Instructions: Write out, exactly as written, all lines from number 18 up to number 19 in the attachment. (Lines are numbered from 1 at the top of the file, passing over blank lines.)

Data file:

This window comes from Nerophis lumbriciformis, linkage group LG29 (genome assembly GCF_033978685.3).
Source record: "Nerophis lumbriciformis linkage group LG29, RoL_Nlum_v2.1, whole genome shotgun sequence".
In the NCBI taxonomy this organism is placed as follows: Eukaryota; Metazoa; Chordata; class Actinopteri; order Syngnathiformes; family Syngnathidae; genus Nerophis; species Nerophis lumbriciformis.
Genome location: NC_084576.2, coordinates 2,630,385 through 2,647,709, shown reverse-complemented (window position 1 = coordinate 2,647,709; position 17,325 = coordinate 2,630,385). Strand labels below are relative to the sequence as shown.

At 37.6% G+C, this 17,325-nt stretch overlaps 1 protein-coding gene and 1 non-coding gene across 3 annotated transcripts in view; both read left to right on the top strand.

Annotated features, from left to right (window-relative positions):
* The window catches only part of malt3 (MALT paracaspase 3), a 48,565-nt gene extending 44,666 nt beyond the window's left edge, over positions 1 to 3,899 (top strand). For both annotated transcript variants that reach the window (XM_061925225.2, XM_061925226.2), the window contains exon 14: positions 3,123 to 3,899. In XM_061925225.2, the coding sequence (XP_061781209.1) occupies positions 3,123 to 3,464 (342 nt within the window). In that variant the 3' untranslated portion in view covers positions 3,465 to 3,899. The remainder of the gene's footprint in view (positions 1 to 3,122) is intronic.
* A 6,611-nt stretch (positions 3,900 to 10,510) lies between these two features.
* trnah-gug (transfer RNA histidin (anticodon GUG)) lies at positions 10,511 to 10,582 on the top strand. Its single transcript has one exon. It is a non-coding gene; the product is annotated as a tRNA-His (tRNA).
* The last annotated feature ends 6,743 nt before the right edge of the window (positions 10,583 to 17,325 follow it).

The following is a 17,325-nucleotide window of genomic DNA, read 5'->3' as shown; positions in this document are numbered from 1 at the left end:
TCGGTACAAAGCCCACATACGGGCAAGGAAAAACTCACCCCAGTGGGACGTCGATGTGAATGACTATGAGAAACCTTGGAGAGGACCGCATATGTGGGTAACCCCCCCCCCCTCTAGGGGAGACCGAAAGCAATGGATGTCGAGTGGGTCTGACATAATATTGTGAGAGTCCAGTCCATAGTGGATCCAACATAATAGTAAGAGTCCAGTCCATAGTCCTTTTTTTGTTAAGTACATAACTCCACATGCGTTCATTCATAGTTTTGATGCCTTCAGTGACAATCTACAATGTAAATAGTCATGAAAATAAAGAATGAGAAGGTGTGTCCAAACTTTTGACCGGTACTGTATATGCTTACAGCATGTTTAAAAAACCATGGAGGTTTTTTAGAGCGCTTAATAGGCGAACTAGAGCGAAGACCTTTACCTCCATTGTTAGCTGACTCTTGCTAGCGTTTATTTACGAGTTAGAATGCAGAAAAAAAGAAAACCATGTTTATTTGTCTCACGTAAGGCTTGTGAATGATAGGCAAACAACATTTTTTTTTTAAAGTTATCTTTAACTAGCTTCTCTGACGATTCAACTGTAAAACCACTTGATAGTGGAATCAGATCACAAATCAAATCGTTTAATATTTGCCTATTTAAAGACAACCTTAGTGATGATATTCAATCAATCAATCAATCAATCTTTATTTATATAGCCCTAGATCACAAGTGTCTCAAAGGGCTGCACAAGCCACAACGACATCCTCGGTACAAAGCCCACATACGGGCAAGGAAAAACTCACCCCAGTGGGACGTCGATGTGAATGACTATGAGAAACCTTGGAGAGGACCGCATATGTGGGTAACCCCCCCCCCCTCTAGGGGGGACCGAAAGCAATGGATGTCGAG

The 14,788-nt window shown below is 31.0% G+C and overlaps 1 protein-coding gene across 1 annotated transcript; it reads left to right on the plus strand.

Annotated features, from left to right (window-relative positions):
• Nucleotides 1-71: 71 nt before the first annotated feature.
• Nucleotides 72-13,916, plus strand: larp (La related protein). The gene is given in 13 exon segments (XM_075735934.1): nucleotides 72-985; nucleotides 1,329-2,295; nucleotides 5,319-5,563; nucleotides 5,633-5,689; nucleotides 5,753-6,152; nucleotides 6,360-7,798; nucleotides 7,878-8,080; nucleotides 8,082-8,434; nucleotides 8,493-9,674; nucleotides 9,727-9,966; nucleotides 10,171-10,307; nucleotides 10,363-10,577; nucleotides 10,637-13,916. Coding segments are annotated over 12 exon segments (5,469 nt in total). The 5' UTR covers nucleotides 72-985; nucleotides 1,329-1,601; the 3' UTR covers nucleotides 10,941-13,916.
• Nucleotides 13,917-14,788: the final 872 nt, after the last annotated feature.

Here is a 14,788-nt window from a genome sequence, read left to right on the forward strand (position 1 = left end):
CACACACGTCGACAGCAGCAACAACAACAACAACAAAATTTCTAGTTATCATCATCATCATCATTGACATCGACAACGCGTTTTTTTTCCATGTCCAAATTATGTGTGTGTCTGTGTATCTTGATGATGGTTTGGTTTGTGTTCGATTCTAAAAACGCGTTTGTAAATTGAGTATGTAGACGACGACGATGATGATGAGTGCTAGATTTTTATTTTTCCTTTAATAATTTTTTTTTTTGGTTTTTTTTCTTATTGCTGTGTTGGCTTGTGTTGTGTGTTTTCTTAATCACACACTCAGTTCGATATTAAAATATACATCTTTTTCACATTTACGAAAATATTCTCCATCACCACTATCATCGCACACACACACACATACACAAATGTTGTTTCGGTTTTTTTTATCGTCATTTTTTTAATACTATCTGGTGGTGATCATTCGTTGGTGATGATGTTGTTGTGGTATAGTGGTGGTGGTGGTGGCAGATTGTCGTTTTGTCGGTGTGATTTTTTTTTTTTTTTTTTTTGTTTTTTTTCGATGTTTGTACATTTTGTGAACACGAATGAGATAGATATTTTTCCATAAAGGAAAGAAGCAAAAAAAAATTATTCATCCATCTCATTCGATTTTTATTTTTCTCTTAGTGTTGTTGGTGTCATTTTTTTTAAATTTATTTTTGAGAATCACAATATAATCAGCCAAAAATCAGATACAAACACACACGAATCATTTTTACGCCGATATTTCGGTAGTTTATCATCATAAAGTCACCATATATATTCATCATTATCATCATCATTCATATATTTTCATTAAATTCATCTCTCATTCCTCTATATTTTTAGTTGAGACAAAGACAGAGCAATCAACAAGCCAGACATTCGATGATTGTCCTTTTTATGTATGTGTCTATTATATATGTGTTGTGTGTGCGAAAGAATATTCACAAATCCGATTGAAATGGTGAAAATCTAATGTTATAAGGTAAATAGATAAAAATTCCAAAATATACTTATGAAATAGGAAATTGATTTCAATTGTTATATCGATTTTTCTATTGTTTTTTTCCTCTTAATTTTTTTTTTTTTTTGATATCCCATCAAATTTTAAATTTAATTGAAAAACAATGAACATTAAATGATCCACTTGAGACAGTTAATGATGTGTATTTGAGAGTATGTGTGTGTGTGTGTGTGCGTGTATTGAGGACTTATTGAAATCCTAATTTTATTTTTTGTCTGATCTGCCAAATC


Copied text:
Here is a 14,788-nt window from a genome sequence, read left to right on the forward strand (position 1 = left end):
CACACACGTCGACAGCAGCAACAACAACAACAACAAAATTTCTAGTTATCATCATCATCATCATTGACATCGACAACGCGTTTTTTTTCCATGTCCAAATTATGTGTGTGTCTGTGTATCTTGATGATGGTTTGGTTTGTGTTCGATTCTAAAAACGCGTTTGTAAATTGAGTATGTAGACGACGACGATGATGATGAGTGCTAGATTTTTATTTTTCCTTTAATAATTTTTTTTTTTGGTTTTTTTTCTTATTGCTGTGTTGGCTTGTGTTGTGTGTTTTCTTAATCACACACTCAGTTCGATATTAAAATATACATCTTTTTCACATTTACGAAAATATTCTCCATCACCACTATCATCGCACACACACACACATACACAAATGTTGTTTCGGTTTTTTTTATCGTCATTTTTTTAATACTATCTGGTGGTGATCATTCGTTGGTGATGATGTTGTTGTGGTATAGTGGTGGTGGTGGTGGCAGATTGTCGTTTTGTCGGTGTGATTTTTTTTTTTTTTTTTTTTGTTTTTTTTCGATGTTTGTACATTTTGTGAACACGAATGAGATAGATATTTTTCCATAAAGGAAAGAAGCAAAAAAAAATTATTCATCCATCTCATTCGATTTTTATTTTTCTCTTAGTGTTGTTGGTGTCATTTTTTTTAAATTTATTTTTGAGAATCACAATATAATCAGCCAAAAATCAGATACAAACACACACGAATCATTTTTACGCCGATATTTCGGTAGTTTATCATCATAAAGTCACCATATATATTCATCATTATCATCATCATTCATATATTTTCATTAAATTCATCTCTCATTCCTCTATATTTTTAGTTGAGACAAAGACAGAGCAATCAACAAGCCAGACATTCGATGATTGTCCTTTTTATGTATGTGTCTATTATATATGTGTTGTGTGTGCGAAAGAATATTCACAAATCCGATTGAAATGGTGAAAATCTAATGTTATAAGGTAAATAGATAAAAATTCCAAAATATACTTATGAAATAGGAAATTGATTTCAATTGTTATATCGATTTTTCTATTGTTTTTTTCCTCTTAATTTTTTTTTTTTTTTGATATCCCATCAAATTTTAAATTTAATTGAAAAACAATGAACATTAAATGATCCACTTGAGACAGTTAATGATGTGTATTTGAGAGTATGTGTGTGTGTGTGTGTGCGTGTATTGAGGACTTATTGAAATCCTAATTTTATTTTTTGTCTGATCTGCCAAATC